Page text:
For the past three years, the North Carolina Coastal Federation (federation) and the North Carolina Division of Marine Fisheries worked to build a 40-acre oyster reef in Pamlico Sound, which used to be covered in them. The project aims to bring back oysters in the sound and create sparkling clean water.
Now, progress towards restoring that water quality is advancing with the federation’s ambitious goal of restoring 50 million oysters in North Carolina waters by 2020. And the latest progress is the completion of the Swan Island Oyster Sanctuary.
Each spring and early summer since 2017, the Division of Marine Fisheries and contractors from Stevens Towing Co. Inc., worked to strategically place thousands of tons of limestone marl and granite in the sound to build new oyster habitat. This material serves as a base for baby oysters—known as spat—to land on, colonize and grow up.
The Swan Island Oyster Sanctuary is one of 15 oyster sanctuaries in Pamlico Sound. This network of sanctuaries, the Senator Jean Preston Oyster Sanctuary Network, is designed to grow new oysters. While reefs in this network are not open to harvest, they are open to hook and line fishing.
As the oysters reach maturity, they repopulate, sending their baby oysters to nearby harvested reefs and to seed the state’s cultch planting reefs. It’s all part of a plan to regrow our state’s oyster population and the sanctuaries are doing a good job.
“We recently completed a comprehensive survey of reefs in Pamlico Sound, including reefs that are harvested, natural, intertidal and subtidal. And what we found, is that while subtidal sanctuary oyster reefs in Pamlico Sound only occupy about 6% of the total footprint of oysters, they account for an estimated 40% of the oyster population in Pamlico Sound,” reported Dr. Dave Eggleston, director of North Carolina State University’s Center for Marine Science and Technology. “Furthermore, these sanctuaries are hosting oysters at densities nearly ten times higher than the other reef types that we monitored.”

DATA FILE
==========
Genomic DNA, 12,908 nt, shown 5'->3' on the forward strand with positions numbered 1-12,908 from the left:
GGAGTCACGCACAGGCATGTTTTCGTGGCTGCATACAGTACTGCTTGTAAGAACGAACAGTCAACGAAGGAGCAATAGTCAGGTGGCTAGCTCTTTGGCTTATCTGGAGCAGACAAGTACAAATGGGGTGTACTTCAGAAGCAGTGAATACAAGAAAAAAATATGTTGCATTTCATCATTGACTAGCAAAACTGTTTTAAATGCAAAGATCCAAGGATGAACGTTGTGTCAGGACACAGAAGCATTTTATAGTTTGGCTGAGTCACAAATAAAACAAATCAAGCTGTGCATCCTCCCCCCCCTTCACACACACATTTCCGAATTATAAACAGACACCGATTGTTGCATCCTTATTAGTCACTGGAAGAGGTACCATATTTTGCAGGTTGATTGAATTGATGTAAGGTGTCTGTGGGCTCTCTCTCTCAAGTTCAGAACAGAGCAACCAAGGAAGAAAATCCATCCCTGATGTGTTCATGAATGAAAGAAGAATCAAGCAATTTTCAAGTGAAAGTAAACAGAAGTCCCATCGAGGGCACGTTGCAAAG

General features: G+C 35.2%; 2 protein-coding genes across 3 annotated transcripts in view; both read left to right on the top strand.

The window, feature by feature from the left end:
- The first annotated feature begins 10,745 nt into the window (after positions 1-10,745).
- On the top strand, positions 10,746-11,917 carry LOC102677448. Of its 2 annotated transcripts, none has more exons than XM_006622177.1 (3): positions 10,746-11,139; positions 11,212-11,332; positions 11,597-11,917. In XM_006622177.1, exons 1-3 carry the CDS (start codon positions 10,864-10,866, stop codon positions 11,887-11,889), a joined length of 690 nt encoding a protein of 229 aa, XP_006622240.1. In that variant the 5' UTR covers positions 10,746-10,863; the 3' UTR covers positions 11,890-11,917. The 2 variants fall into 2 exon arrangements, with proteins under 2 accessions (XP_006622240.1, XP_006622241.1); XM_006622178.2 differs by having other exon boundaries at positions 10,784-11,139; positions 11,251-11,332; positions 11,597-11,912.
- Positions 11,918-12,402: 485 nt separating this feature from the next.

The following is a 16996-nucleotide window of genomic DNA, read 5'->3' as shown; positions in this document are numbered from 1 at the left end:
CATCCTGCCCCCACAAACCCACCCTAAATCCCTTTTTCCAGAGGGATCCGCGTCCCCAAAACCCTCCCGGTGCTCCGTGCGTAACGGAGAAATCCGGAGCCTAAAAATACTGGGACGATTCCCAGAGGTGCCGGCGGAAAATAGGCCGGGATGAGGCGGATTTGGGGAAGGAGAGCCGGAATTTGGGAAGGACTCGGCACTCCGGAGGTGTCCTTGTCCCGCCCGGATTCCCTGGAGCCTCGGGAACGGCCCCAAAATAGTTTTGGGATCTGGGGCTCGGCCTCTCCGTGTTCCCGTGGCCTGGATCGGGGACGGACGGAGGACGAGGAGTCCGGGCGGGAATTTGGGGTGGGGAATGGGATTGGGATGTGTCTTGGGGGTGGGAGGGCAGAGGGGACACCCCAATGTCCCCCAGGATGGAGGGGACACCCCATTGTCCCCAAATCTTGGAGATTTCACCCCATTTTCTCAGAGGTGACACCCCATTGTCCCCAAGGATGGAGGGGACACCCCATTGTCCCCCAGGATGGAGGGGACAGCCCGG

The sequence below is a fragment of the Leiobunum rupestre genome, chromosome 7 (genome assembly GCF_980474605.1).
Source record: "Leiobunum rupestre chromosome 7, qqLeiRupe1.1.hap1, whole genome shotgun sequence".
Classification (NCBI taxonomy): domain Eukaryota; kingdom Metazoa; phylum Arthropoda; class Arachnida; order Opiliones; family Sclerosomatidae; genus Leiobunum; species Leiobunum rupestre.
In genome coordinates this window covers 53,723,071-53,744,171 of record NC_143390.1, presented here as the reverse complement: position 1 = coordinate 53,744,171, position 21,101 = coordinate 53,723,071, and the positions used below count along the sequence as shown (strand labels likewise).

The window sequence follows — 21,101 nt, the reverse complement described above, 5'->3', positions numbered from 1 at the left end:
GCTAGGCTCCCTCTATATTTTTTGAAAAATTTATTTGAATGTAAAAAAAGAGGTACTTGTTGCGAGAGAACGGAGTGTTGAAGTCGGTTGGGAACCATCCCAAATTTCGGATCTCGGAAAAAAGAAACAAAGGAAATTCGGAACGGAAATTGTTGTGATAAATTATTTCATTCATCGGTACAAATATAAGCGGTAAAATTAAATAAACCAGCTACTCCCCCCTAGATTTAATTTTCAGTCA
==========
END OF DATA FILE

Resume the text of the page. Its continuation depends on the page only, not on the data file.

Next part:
“We’re encouraged by the success of the sanctuaries,” said Erin Fleckenstein, coastal scientist in the federation’s Wanchese office and project manager for the restoration project. “They provide insurance for our oyster population in Pamlico Sound. They host adult oysters that help to repopulate our harvested reefs while also filtering the sound and providing habitat for other fish.”
As a complement to the sanctuary construction, the Division of Marine Fisheries has built nearly 145 acres of cultch planted reefs statewide. Some of these are in close proximity to the sanctuary where they can receive spat. These cultch reefs will be open to harvest when oysters reach the legal size of 3 inches.
The effort to restore our oyster populations is especially important after the critical blow that oysters got last fall. With two major hurricanes, Florence and Michael, the oyster population was hit hard. Impacts associated with stormwater runoff, low oxygen water and sediments, decimated oyster populations across the state. It was an impact that was felt by many harvesters during oyster season.However, a preliminary survey completed after the storms showed that the Swan Island Oyster Sanctuary survived and had very high spatfall counts, indicating recent oyster settlement. While this may have been a stress response to the storm, recruitment and survivorship were strong on this reef. The sanctuary will help to reseed nearby cultch planting sites.
This restoration project is part of the 50 Million Oyster Initiative. The initiative aims to build 50 acres of oyster reef by 2020. Each acre supports approximately one million oysters and those 50 million oysters will filter 2.5 billion gallons of water per day.
With the conclusion of the Swan Island Sanctuary, the Division of Marine Fisheries will be working with the federation and partners to identify locations for future restoration efforts.
Funding for all three years of the Swan Island Oyster Sanctuary includes more than $3 million in state appropriations and nearly $3.3 million in grant funds from National Oceanic and Atmospheric Administration’s (NOAA) community-based restoration program. Additional funding was provided by Grady White Boats and federation members.